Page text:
I hate to make this a habit: quoting again from the Sunday Times, I mean but I guess there’s no running away that it does provide some fodder for food chat.
So, here I go again. On Sunday, (Aug 24), I found something really worthwhile in the papers, a link from its usually rubbishy Hot Clicks section: the Love Food Hate Waste link, which the paper described as providing “food-saving tips and even recipes to recycle the remnants of last night’s big dinner into yummy snacks or even a complete lunch”.
- Love food,hate waste link
Without more ado, I clicked on the link and found myself at a website that’s right after my own heart. So, I promptly provided a permanent link in my foodblog for easy reference (see above pix), for myself and visitors to this blog.
If there’s one thing I hate wasting, it is food. Yet food is so plentiful for some many people in Singapore and because it is also so perishable (as compared to a piece of wood or a bar of steel, I mean), there are many who junk food at the slightest excuse.
Someone I used to work with (whose family owns a large piece of land in River Valley Road and whose home is in a cavernouse house with a massive garden off Farrer Road) told me she never eats overnight bread.
Reason is that the yeast in the bread gives out a poisonous toxin, harmful to those who consume it. She was unconvinced that bread stored properly in the fridge can be eaten, even if it’s a couple of days after it’s use-by date.
Of course, cold bread isn’t fun but there’s where the toaster comes in handy. For my ex-colleague however, she won’t eat overnight bread and she won’t buy just enough for herself. Instead, she buys a whole loaf, eat a couple of slices and let the rest go into the dust-bin or kept to feed the swans at the Botanics.
I’m the other extreme, I guess. I try to extend all food, so long as I don’t suspect it of likely to give me food poisoning. So, if milk or a curry has gone sour, I avoid. Or if a fish, which should be firm after cooking, becomes mushy and smells more fishy than is normal, I too will pass.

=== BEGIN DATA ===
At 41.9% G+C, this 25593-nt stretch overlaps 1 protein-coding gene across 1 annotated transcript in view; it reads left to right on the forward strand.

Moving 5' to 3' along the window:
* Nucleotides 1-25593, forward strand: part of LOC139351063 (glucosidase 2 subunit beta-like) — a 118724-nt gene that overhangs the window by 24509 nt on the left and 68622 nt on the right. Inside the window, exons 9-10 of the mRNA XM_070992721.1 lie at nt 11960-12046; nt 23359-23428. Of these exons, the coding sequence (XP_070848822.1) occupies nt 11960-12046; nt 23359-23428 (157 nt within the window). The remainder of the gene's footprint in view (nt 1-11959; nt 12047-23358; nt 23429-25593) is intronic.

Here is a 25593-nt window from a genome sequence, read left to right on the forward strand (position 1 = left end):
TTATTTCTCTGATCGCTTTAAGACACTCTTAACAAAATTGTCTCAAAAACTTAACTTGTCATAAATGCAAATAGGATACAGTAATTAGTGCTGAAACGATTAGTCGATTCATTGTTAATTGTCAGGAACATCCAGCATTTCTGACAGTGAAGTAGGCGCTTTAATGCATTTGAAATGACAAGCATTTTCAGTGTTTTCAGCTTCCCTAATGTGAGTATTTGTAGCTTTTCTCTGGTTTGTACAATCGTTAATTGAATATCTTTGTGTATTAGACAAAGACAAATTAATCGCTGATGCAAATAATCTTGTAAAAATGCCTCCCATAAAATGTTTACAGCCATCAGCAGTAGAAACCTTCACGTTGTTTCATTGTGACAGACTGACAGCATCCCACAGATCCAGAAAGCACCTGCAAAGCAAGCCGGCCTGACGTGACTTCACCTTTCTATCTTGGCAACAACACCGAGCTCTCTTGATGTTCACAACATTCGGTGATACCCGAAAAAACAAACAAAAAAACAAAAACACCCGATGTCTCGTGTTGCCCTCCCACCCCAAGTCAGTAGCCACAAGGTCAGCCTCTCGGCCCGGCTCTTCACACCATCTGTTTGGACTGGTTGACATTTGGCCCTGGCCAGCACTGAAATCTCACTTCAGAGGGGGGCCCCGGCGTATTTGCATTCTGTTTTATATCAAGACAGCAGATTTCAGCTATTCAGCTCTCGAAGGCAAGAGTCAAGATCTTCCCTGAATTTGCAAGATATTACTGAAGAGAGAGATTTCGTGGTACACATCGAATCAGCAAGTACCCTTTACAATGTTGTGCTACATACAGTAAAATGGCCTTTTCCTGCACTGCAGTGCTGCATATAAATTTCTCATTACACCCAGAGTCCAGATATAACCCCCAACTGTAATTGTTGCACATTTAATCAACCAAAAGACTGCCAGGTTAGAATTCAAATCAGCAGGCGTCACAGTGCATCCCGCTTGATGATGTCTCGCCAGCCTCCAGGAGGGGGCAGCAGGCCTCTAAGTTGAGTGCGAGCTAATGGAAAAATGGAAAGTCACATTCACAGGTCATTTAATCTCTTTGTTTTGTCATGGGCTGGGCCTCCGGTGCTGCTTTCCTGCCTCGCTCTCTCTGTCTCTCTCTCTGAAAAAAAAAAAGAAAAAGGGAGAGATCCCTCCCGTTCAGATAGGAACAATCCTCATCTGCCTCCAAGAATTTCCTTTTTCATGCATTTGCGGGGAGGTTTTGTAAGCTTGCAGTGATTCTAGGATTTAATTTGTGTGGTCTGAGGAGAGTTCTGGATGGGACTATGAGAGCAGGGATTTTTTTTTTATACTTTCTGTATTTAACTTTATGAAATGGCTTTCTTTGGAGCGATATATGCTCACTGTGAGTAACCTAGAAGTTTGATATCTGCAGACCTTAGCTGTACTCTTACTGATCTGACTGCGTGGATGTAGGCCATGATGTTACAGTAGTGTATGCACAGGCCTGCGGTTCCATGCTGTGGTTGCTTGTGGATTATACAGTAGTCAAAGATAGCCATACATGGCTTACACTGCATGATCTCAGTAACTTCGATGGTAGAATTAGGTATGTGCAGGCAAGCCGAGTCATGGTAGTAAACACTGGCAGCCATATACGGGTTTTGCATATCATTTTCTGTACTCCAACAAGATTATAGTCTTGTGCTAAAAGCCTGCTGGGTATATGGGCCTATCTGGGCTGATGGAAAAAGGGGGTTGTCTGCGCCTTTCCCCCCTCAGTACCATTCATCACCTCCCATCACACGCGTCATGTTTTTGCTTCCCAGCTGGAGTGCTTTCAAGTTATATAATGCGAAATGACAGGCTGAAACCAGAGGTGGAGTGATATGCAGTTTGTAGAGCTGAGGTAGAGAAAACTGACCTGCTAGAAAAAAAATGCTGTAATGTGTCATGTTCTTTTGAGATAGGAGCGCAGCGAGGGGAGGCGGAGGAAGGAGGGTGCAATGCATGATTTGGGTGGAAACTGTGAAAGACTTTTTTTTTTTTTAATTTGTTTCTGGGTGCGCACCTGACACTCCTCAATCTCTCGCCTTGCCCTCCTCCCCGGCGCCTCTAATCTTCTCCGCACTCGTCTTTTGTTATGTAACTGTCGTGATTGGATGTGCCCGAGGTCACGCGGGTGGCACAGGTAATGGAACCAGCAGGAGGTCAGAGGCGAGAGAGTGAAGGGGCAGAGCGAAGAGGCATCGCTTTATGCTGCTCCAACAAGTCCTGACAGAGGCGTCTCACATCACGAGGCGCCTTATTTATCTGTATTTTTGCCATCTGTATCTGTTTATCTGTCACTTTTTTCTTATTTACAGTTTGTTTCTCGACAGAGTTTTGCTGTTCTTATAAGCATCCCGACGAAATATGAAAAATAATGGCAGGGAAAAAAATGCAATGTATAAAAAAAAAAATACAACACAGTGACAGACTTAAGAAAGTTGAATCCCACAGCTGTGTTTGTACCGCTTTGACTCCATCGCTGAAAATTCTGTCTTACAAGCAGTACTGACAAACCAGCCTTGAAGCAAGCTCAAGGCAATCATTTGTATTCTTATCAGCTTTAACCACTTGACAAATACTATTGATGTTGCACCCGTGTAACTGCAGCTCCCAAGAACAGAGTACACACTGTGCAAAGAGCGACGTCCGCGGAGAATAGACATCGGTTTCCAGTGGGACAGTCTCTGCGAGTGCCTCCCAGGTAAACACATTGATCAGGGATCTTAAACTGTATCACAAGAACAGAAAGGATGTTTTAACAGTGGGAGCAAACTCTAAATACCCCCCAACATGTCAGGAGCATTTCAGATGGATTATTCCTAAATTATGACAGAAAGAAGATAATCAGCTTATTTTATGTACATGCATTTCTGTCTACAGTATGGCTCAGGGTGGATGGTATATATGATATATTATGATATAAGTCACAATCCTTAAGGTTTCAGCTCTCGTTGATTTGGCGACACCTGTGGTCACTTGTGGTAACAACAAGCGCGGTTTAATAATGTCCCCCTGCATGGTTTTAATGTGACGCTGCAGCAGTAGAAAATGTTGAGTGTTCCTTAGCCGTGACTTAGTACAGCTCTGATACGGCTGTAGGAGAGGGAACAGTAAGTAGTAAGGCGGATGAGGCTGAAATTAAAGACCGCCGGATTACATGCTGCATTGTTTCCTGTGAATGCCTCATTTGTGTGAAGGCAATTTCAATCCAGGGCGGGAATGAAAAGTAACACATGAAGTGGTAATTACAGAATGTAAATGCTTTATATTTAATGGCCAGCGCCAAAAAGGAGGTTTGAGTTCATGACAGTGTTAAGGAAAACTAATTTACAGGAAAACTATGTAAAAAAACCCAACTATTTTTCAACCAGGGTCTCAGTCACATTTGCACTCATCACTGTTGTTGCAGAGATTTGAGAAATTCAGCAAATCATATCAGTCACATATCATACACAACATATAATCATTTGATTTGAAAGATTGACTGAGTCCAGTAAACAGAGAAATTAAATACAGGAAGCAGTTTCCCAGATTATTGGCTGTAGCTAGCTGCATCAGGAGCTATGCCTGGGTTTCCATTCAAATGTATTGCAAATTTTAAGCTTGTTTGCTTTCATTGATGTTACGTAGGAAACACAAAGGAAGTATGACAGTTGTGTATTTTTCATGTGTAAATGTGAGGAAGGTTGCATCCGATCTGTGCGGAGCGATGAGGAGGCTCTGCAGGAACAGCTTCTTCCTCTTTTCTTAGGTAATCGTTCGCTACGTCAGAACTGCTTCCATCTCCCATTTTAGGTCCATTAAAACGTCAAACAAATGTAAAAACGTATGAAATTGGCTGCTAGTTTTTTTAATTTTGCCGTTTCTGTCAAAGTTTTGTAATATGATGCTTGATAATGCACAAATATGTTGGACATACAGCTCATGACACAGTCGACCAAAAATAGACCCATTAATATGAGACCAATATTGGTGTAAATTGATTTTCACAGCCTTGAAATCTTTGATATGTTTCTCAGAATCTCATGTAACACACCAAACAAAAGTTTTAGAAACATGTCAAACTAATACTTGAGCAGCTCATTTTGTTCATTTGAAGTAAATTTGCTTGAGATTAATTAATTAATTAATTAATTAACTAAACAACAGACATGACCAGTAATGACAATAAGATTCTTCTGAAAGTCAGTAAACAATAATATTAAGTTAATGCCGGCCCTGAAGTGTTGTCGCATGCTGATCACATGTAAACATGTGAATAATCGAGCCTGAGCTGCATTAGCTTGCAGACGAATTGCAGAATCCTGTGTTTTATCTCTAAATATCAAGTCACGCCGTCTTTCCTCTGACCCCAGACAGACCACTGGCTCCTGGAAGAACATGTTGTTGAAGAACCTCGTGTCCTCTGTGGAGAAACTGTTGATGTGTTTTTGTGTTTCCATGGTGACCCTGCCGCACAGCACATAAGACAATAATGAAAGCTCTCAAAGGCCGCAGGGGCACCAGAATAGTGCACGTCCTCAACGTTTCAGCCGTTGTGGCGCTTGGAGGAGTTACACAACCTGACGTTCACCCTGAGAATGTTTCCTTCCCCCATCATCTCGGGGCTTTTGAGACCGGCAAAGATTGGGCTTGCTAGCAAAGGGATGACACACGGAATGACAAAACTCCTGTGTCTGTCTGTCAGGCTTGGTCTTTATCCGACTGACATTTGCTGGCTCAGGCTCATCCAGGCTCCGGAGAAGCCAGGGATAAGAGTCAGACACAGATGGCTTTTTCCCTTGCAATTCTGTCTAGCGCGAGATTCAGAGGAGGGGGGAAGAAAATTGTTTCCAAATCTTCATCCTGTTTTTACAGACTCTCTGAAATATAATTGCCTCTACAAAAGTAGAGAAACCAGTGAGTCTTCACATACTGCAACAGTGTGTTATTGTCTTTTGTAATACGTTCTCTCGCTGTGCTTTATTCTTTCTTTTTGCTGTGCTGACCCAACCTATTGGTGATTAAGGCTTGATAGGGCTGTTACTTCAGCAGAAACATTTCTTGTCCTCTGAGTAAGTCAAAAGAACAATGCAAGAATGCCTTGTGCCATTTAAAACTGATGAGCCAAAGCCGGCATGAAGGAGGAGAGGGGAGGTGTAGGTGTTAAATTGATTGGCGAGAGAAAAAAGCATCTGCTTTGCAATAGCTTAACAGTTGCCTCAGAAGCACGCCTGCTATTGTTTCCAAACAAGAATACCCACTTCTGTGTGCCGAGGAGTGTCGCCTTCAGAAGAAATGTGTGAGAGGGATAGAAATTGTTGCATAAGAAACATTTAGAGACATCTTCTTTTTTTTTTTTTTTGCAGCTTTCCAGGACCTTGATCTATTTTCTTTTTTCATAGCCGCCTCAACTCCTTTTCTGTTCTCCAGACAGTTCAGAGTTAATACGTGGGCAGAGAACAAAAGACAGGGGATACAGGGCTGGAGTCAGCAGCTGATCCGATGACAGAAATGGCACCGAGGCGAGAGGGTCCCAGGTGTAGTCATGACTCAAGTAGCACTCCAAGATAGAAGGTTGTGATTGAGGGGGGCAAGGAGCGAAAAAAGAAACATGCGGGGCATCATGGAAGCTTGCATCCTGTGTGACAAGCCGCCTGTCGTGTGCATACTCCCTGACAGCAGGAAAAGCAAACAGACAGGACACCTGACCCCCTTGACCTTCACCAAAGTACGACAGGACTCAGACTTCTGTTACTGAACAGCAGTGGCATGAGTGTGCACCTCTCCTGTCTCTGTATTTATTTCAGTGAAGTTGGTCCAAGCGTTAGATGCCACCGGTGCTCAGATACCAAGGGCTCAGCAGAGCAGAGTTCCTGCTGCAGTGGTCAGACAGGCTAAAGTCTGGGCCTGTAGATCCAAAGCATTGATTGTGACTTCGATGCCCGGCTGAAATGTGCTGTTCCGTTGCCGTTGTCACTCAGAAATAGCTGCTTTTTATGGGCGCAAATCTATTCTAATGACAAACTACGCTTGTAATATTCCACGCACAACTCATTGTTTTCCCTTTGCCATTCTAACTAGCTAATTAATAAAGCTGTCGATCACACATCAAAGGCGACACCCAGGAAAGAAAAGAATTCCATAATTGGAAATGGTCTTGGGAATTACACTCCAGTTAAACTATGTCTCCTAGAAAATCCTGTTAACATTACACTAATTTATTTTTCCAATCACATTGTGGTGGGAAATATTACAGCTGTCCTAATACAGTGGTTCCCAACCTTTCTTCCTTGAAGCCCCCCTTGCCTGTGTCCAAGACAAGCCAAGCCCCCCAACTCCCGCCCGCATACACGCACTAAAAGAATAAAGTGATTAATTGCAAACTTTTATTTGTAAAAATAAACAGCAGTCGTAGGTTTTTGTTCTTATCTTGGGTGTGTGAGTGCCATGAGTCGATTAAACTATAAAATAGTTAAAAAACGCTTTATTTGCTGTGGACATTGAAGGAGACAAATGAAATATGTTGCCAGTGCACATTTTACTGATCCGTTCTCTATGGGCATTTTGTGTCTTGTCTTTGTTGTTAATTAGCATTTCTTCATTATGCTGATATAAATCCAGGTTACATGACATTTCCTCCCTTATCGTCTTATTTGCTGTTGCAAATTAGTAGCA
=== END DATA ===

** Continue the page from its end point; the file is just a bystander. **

Otherwise, I wld happily recycle. At restaurants, unless it’s a buffet or if I’m a guest and the host isn’t someone I know well, I always ask for any left-overs from my plate (or my immediate family’s) to be packed.
I still remember when as a new and gauche member of the Tanglin Club many years ago, I committed the then faux pas of asking for some food I couldn’t finish to be packed. And I was eating at the Wheelhouse, mind you, not the Churchill Room.
The waiter was mortified and said he needed to check. Returned to say “we don’t have anything to pack the food in”. Since it was just some sandwiches, I suggested letting me have some paper napkins. He went away and after much consultation passed me some paper napkins, leaving me to do the ignominous job of wrapping the leftovers.
But how times have changed and me many years older. Today, while lunching at the Wheelhouse, the two very pukka couples sitting next to me (I know them to be pukka because no less than retired banker and OCBC director Wong Nang Jang went up to their table bowing and smiling in his friendliest best) asked for leftovers from their lunch to be doggy-bagged.
And the waiter was happy to do their bidding, as he was happy to do mine a few weeks ago, when I even asked for two baked potatoes I couldn’t finished from my Ikan Kurau choice to be packed (and which incidentally went very well with other leftovers I had in my fridge).
However, not everyone is an old-hand like me where doggy-bagging is concerned. The two pukka couples were perhaps a bit uncomfortable with their own request as one of the men declared that the food wasn’t for him but for the security guard at his condo.
To which the man from the other couple replied that there were many, many people who would only be too happy to have such food.
I wanted to interject (altho I didn’t of cos): Relax fellas, in these days of high inflation and runaway food prices, it’s the new cool to practise waste not, want not. Even if you are applying that to help those in so much want that they don’t have anything to waste.